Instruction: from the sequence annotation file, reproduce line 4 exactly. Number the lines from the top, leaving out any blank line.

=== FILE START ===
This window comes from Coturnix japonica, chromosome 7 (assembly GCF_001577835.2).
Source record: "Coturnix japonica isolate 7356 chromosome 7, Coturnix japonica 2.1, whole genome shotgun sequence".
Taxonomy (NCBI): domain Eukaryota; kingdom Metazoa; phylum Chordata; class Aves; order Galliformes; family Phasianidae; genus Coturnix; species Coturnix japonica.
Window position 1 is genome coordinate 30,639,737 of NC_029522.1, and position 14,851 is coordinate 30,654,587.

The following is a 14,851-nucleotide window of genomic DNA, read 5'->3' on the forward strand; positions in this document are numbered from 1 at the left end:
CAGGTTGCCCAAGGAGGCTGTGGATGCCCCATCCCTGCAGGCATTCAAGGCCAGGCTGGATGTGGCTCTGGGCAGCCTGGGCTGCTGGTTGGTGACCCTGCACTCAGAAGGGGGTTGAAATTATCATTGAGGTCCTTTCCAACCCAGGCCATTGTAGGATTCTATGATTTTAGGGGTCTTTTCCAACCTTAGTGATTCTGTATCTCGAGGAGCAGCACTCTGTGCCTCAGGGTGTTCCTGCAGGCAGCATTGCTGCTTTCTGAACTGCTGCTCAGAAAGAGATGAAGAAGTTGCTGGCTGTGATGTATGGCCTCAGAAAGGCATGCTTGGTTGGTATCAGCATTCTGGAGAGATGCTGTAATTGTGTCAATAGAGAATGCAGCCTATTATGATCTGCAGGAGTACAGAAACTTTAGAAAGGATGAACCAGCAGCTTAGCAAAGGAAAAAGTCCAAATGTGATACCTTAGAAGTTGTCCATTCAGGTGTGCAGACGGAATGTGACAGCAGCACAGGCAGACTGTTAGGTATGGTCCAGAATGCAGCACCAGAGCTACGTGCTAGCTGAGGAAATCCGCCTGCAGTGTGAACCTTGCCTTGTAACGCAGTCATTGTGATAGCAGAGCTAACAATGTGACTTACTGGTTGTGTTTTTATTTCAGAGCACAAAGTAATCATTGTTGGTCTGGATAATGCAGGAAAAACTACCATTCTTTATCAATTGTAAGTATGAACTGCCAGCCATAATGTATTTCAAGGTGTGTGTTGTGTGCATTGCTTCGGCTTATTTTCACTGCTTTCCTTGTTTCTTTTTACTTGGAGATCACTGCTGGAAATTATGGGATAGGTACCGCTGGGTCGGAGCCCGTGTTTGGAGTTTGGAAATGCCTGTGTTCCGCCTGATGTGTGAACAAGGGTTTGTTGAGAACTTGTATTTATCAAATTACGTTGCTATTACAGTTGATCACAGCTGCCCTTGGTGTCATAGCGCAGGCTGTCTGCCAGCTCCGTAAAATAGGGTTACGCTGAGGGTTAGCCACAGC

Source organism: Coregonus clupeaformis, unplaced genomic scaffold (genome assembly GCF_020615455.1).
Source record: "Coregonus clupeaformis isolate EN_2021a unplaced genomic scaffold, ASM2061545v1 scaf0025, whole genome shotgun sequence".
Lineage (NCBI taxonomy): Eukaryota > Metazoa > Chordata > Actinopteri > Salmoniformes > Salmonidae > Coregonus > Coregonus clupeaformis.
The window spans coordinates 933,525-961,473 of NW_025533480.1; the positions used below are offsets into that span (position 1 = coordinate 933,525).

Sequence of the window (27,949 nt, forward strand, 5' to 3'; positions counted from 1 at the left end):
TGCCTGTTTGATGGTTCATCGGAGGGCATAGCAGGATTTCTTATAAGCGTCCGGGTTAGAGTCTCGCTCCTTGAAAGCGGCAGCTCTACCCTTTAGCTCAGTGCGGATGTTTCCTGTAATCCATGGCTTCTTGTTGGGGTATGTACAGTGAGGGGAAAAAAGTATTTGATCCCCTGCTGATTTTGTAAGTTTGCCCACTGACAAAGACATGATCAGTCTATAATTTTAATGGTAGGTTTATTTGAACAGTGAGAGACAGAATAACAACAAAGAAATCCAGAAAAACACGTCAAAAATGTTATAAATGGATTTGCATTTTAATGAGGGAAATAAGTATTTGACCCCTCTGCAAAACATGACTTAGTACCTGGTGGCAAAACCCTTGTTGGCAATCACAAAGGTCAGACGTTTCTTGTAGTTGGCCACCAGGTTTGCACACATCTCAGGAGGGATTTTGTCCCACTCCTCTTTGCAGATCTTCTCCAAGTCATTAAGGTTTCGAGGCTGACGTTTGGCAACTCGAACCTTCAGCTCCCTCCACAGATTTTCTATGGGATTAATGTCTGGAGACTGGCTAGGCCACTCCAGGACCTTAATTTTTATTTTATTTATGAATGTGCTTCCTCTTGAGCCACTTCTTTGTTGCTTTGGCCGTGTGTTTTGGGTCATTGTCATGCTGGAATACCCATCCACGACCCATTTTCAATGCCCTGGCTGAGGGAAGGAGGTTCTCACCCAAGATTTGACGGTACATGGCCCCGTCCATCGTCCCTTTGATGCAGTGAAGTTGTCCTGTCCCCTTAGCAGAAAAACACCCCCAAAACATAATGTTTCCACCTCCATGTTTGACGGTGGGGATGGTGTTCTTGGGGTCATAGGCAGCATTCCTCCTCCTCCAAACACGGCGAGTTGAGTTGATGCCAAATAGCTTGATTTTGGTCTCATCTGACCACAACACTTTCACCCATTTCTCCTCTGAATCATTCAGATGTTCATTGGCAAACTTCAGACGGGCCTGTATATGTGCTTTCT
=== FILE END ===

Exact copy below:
Window position 1 is genome coordinate 30,639,737 of NC_029522.1, and position 14,851 is coordinate 30,654,587.